Twenty-five players will attend the Canadian camp starting June 28 on the Gold Coast, with a final tune-up game against fourth-ranked England to be played July 14 behind closed doors. 

Priestman will announce her final 23-woman roster on July 9, one day before the FIFA deadline. Sixth-ranked Canada opens Group B play July 21 against No. 42 Nigeria in Melbourne before facing No. 22 Ireland on July 26 in Perth and No. 10 Australia on July 31 back in Melbourne.

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“With the preparation camp being only weeks away, I’m so excited to name this squad and see what this squad can bring as we move that much closer towards the Women’s World Cup,” Priestman said in a statement. “Picking this roster brought some incredibly difficult decisions and conversations, which I think speaks volumes to how competitive and exciting the group is.”  

“I must acknowledge the hard work of the players, the clubs and our dedicated support staff to have some long-term injured players available for this camp as I know all parties have done everything possible to get to this point,” she added.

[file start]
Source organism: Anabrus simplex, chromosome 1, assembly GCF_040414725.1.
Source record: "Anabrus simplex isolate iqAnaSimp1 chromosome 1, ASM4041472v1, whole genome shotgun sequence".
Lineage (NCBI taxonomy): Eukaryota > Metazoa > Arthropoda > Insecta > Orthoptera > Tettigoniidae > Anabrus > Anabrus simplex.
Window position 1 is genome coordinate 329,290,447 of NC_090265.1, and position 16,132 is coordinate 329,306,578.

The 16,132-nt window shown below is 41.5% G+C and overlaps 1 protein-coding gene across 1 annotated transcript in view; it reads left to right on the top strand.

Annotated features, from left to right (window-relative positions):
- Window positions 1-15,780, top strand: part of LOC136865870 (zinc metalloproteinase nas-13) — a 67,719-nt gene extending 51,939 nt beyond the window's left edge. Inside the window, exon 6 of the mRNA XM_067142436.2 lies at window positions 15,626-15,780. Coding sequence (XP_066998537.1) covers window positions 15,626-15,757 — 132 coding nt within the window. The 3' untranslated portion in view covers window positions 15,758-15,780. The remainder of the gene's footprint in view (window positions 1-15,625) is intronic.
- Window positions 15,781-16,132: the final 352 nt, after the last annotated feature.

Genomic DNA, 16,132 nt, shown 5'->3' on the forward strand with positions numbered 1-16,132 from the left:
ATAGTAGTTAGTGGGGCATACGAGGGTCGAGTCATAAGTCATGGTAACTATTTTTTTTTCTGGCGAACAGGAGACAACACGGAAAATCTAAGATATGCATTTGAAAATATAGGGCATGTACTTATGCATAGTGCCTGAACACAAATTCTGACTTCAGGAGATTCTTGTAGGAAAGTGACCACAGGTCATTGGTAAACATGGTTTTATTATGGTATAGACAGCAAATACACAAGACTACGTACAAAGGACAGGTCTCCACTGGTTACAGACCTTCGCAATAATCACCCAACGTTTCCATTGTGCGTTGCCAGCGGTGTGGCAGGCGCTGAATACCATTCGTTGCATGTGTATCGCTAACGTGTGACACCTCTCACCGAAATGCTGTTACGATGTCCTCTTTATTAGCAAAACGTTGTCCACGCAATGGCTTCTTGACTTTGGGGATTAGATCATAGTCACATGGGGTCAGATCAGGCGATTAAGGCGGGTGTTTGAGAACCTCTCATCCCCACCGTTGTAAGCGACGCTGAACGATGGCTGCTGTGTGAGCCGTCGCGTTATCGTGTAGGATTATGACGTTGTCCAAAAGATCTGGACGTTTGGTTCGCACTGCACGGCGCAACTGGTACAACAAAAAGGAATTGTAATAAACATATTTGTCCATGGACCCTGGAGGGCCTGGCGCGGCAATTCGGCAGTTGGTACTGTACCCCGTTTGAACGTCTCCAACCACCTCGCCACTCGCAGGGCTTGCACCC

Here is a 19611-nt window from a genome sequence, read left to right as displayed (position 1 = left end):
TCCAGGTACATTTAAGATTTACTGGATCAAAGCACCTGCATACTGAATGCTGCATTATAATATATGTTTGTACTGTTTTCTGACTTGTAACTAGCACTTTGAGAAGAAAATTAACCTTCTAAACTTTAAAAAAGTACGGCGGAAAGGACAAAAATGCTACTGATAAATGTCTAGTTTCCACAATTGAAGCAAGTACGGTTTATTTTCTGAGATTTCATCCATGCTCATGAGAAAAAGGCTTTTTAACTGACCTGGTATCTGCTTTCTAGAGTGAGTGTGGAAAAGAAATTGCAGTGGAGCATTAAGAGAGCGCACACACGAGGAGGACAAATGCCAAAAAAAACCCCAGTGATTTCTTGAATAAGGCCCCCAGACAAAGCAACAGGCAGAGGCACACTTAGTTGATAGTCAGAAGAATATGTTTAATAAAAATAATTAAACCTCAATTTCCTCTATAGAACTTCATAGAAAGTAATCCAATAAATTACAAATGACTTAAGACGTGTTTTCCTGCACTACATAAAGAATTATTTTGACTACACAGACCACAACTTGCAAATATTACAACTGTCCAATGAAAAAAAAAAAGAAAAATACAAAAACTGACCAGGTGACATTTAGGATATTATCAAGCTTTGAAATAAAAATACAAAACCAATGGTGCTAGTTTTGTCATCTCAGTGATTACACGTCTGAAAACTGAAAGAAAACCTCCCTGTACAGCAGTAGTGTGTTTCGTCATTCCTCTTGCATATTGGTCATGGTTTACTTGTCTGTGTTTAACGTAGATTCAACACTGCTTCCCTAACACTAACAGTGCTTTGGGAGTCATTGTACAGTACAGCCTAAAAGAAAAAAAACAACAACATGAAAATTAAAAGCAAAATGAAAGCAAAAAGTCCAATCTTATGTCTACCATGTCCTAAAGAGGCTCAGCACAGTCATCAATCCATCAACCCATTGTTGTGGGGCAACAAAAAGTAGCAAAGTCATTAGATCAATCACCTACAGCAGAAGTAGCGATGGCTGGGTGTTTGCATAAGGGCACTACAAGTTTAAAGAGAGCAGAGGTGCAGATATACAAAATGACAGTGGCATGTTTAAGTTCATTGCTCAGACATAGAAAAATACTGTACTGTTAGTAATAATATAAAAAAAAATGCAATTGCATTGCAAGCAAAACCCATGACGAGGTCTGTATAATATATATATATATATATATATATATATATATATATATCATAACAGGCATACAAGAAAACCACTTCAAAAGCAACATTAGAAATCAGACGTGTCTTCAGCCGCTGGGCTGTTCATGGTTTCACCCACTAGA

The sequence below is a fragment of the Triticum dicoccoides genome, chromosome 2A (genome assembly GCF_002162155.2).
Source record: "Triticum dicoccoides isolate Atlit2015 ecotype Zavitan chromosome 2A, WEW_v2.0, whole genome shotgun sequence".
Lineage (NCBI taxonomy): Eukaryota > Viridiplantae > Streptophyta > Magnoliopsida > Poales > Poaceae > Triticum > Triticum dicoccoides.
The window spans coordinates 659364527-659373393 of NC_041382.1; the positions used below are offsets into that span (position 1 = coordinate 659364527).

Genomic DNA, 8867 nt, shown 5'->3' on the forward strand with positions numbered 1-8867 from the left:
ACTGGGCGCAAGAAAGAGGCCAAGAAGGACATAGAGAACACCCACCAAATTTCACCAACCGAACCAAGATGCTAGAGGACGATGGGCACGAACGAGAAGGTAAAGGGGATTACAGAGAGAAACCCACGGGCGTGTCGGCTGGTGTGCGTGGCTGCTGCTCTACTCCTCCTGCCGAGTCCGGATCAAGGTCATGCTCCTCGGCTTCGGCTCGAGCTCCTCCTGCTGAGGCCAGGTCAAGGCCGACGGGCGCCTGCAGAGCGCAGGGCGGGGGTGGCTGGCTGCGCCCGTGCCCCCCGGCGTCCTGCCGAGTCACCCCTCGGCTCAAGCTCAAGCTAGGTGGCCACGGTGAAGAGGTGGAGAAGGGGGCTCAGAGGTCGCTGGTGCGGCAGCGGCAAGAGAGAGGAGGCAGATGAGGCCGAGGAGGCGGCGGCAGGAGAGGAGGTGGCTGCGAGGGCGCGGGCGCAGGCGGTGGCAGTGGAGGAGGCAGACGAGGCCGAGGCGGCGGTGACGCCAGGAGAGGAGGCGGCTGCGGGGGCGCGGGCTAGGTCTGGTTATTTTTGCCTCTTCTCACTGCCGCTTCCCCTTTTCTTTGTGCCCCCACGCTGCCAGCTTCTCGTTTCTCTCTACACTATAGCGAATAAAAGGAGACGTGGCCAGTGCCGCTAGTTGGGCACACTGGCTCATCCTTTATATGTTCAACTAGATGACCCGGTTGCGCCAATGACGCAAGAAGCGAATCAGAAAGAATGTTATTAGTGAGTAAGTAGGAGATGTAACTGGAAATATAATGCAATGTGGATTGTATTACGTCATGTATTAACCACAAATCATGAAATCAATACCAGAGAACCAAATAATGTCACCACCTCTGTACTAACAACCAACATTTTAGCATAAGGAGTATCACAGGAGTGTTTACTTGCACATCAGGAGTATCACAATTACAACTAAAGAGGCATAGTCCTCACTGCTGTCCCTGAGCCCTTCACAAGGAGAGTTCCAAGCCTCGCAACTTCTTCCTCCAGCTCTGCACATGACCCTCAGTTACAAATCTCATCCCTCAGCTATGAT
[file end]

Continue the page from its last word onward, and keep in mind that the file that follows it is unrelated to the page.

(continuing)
Deanne Rose, Nichelle Prince, Desiree Scott and Quinn, who goes by one name, all make the pre-tournament roster.

Rose and Prince have been recovering from Achilles injuries while Scott picked up an injury at the end of the 2022 season that required surgery. Quinn was dealing with a leg issue.

Veteran centre-back Shelina Zadorsky has recovered from the illness that kept her out of the last camp.

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The pre-tournament roster contains a wealth of experience, led by Christine Sinclair. The team’s talismanic captain, who turns 40 on Monday, is preparing for her sixth World Cup.

The world’s leading international goal-scorer with 190, Sinclair has made 323 appearances for Canada.

Other veterans include Kadeisha Buchanan (131 caps), Alyssa Chapman (96), Jessie Fleming (115), Ashley Lawrence (117), Adriana Leon (96) and Sophie Schmidt (221).

Priestman has said she will give her injured players as much time as possible to return from health, which is understandable given the experience they bring to the table.

Scott has won 186 caps while Prince has 90, Quinn and Zadorsky 89 and Rose 73. 

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Janine Beckie will miss the World Cup after undergoing knee surgery. The influential and versatile forward, who tore the anterior cruciate ligament in her right knee in March in a Portland Thorns pre-season game, has 36 goals in 101 appearances for Canada.